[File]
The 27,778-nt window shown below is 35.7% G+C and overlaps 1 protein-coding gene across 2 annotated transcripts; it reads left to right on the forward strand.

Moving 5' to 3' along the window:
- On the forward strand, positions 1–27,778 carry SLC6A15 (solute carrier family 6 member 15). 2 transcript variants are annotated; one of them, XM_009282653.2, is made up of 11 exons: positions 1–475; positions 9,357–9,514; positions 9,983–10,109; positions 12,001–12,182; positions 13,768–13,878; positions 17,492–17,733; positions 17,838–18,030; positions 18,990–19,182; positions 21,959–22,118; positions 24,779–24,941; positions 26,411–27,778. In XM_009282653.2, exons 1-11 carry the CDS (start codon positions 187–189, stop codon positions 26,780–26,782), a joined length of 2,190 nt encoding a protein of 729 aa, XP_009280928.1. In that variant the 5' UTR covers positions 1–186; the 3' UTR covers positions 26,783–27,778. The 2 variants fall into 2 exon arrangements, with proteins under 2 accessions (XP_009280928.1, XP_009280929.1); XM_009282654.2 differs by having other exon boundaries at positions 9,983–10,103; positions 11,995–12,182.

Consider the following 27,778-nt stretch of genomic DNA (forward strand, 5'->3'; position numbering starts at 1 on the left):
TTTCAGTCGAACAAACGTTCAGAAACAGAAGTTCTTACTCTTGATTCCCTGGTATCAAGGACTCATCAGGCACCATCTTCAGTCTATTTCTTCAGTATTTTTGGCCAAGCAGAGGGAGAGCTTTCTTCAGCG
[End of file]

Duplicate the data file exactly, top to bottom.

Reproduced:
The 27,778-nt window shown below is 35.7% G+C and overlaps 1 protein-coding gene across 2 annotated transcripts; it reads left to right on the forward strand.

Moving 5' to 3' along the window:
- On the forward strand, positions 1–27,778 carry SLC6A15 (solute carrier family 6 member 15). 2 transcript variants are annotated; one of them, XM_009282653.2, is made up of 11 exons: positions 1–475; positions 9,357–9,514; positions 9,983–10,109; positions 12,001–12,182; positions 13,768–13,878; positions 17,492–17,733; positions 17,838–18,030; positions 18,990–19,182; positions 21,959–22,118; positions 24,779–24,941; positions 26,411–27,778. In XM_009282653.2, exons 1-11 carry the CDS (start codon positions 187–189, stop codon positions 26,780–26,782), a joined length of 2,190 nt encoding a protein of 729 aa, XP_009280928.1. In that variant the 5' UTR covers positions 1–186; the 3' UTR covers positions 26,783–27,778. The 2 variants fall into 2 exon arrangements, with proteins under 2 accessions (XP_009280928.1, XP_009280929.1); XM_009282654.2 differs by having other exon boundaries at positions 9,983–10,103; positions 11,995–12,182.

Consider the following 27,778-nt stretch of genomic DNA (forward strand, 5'->3'; position numbering starts at 1 on the left):
TTTCAGTCGAACAAACGTTCAGAAACAGAAGTTCTTACTCTTGATTCCCTGGTATCAAGGACTCATCAGGCACCATCTTCAGTCTATTTCTTCAGTATTTTTGGCCAAGCAGAGGGAGAGCTTTCTTCAGCG